The Must Farm Settlement excavation is an ongoing project being carried out by the Cambridge Archaeological Unit with funding from Historic England and Forterra. The project is investigating an exceptionally well preserved settlement dating to the Late Bronze Age (1000 – 800BC). The site itself sits on the edge of a working quarry at Whittlesey, just outside of Peterborough.
Discovery and Evaluation
The site was first discovered in 1999 when a local archaeologist noticed a series of wooden posts sticking out of the quarry’s edge. This initial discovery led to a small evaluation in 2004, before a larger one followed in 2006. This excavation not only revealed incredibly well preserved artefacts but gave us a real glimpse into life during the Bronze Age.
The 2006 evaluation only scratched the surface of the site but it provided some truly extraordinary discoveries. The settlement consisted of houses built on a series of piles, or stilts, sunk into a river channel below and seems to have been built between 1000 – 800BC. Around the edge of the settlement a palisade, consisting of large ash posts, was constructed in situ, leaving the debris at the bottom of the slow-moving river. As the site is situated on the edge of a brick pit, some of the settlement has been historically quarried away at some time in the last century, leaving approximately half.
At some point, perhaps as little as six months, after the settlement was built a fire tore through it, causing the homes to collapse and drop into the river below where the flames were immediately quenched. As the material lay on the riverbed it was covered with layers of non-porous silt which helped to preserve everything from wooden utensils to textiles. It is this degree of preservation which makes the site fascinating and gives us an unprecedented insight into life during the Bronze Age.
Whilst pottery is a common find from almost any archaeological dig, the ceramics recovered from the 2006 evaluation were truly fantastic. There was a wide variety in form and function, from large storage vessels to beautiful, tiny “poppyhead” cups from the Late Bronze Age. There were also some exceptional discoveries, notably preserved pieces of clothing that had survived for 3,000 years. These textiles had survived as a consequence of the fire charring the fibres and water extinguishing them. Analysis has shown that rather than using animal fibres these fabrics were created from plant fibres.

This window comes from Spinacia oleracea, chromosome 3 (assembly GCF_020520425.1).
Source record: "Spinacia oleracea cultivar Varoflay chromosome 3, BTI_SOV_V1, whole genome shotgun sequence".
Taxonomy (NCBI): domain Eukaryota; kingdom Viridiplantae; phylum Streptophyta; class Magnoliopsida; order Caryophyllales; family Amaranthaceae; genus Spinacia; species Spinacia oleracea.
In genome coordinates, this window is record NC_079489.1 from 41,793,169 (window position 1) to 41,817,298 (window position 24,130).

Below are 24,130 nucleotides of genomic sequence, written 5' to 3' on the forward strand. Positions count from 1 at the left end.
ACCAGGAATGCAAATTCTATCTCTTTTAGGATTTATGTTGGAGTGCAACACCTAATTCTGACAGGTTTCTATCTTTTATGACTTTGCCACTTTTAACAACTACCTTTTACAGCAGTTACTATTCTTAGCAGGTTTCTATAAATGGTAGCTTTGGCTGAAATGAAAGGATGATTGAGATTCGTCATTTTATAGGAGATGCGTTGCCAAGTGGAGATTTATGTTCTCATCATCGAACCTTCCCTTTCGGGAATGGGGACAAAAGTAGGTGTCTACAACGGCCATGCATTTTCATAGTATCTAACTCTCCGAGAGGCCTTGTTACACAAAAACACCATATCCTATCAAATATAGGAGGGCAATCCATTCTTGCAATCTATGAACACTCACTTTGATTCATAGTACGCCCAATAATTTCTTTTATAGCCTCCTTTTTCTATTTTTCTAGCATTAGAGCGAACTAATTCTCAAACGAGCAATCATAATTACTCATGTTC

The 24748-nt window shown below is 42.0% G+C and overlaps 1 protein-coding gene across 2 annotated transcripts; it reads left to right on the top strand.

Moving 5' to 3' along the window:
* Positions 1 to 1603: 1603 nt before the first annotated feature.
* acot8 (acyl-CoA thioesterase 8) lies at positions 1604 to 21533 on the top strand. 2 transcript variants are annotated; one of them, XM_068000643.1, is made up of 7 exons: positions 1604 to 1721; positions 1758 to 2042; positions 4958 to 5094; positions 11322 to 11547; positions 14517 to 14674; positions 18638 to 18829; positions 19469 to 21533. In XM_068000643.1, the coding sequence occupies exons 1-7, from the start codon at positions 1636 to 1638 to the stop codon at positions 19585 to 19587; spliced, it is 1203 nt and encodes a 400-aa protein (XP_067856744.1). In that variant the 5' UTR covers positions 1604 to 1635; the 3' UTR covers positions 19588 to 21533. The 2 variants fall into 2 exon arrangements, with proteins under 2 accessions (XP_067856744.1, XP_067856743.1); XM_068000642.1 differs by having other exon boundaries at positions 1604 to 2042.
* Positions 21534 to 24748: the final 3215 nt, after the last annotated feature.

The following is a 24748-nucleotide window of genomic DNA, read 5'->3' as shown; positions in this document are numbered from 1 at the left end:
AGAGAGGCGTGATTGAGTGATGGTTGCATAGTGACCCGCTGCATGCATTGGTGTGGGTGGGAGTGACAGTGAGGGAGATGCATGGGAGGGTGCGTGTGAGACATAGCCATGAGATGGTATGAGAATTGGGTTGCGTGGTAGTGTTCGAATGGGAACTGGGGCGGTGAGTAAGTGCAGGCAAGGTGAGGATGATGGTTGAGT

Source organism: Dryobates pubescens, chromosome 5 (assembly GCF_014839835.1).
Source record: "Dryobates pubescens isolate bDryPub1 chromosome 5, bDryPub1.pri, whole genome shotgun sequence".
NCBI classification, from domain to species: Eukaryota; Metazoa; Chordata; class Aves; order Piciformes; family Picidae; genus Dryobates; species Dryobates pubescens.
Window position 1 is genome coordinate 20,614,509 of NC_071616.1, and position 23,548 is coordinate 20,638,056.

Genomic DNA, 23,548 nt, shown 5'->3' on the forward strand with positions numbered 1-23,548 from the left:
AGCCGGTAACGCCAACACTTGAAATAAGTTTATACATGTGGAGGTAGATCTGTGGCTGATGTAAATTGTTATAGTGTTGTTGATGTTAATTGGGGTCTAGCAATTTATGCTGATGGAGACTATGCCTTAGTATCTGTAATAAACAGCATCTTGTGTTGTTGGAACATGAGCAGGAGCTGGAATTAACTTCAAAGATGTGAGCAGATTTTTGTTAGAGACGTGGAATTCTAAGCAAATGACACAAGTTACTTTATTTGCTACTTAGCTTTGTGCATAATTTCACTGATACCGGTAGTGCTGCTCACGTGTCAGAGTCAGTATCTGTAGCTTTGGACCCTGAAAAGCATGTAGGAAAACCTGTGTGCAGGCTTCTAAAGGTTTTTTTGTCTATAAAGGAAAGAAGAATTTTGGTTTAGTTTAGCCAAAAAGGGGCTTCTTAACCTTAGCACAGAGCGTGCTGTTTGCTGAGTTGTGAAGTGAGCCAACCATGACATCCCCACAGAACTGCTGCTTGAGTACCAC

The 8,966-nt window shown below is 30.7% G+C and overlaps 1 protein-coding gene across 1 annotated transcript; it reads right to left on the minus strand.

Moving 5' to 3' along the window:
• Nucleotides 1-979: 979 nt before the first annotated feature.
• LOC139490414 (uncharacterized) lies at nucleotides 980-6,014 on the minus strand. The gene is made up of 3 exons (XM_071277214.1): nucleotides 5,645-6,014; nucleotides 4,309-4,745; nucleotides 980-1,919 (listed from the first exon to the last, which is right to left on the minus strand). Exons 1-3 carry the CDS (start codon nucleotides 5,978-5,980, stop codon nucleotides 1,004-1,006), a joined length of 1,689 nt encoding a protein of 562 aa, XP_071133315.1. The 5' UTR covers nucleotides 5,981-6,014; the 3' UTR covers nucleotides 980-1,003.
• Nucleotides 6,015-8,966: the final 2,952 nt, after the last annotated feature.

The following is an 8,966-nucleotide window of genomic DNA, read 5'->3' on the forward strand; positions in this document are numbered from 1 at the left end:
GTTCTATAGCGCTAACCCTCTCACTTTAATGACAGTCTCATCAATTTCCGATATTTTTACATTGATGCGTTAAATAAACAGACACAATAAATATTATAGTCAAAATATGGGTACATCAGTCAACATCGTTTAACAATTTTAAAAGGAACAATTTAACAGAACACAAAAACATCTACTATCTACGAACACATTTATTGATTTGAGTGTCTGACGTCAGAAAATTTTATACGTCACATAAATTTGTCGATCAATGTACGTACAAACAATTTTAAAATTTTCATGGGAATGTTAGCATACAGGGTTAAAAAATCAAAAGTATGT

Not only did the 2006 evaluation provide us with fascinating material culture it also gave us glimpses into specific moments of the fire that destroyed the settlement. A bowl was found that still contained the remains of a meal, complete with the spoon that was being used to eat it, which was most likely abandoned as the fire broke out. Similarly, some beautiful beads survived the fire but the temperatures of the blaze were so high that many had partially crystallised or shattered. It is these unique moments that open up a window directly into the past that help to make the Must Farm settlement truly exceptional.
The 2015 – 2016 Excavation
After the 2006 evaluation, it was agreed that the site would be preserved in situ as this was the best way to ensure the survival of the archaeology. However, routine monitoring of the ground conditions over the next few years raised some concerns over the preservation conditions. A decision was made to excavate and fully record the site, to ensure no information or material was lost. The excavation began in August 2015 and ran until August 2016, thanks to the financial support of both quarry owners Forterra and Historic England.